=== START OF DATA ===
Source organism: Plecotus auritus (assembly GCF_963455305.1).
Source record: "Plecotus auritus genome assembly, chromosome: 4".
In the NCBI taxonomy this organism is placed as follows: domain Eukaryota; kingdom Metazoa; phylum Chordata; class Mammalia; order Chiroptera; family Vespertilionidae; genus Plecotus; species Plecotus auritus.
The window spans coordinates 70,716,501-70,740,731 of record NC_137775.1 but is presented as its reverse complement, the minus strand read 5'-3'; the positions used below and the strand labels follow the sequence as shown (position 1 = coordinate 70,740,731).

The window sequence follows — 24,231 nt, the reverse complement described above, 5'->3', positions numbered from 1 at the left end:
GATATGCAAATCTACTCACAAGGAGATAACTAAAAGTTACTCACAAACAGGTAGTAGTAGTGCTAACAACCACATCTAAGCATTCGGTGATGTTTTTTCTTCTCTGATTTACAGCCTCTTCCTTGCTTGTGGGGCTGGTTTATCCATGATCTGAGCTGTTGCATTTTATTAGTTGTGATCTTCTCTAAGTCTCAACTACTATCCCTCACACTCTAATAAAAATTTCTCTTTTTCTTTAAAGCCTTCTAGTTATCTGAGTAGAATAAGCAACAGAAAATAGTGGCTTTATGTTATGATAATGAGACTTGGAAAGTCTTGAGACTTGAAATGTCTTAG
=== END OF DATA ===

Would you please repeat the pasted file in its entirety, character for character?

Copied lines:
Source organism: Plecotus auritus (assembly GCF_963455305.1).
Source record: "Plecotus auritus genome assembly, chromosome: 4".
In the NCBI taxonomy this organism is placed as follows: domain Eukaryota; kingdom Metazoa; phylum Chordata; class Mammalia; order Chiroptera; family Vespertilionidae; genus Plecotus; species Plecotus auritus.
The window spans coordinates 70,716,501-70,740,731 of record NC_137775.1 but is presented as its reverse complement, the minus strand read 5'-3'; the positions used below and the strand labels follow the sequence as shown (position 1 = coordinate 70,740,731).

The window sequence follows — 24,231 nt, the reverse complement described above, 5'->3', positions numbered from 1 at the left end:
GATATGCAAATCTACTCACAAGGAGATAACTAAAAGTTACTCACAAACAGGTAGTAGTAGTGCTAACAACCACATCTAAGCATTCGGTGATGTTTTTTCTTCTCTGATTTACAGCCTCTTCCTTGCTTGTGGGGCTGGTTTATCCATGATCTGAGCTGTTGCATTTTATTAGTTGTGATCTTCTCTAAGTCTCAACTACTATCCCTCACACTCTAATAAAAATTTCTCTTTTTCTTTAAAGCCTTCTAGTTATCTGAGTAGAATAAGCAACAGAAAATAGTGGCTTTATGTTATGATAATGAGACTTGGAAAGTCTTGAGACTTGAAATGTCTTAG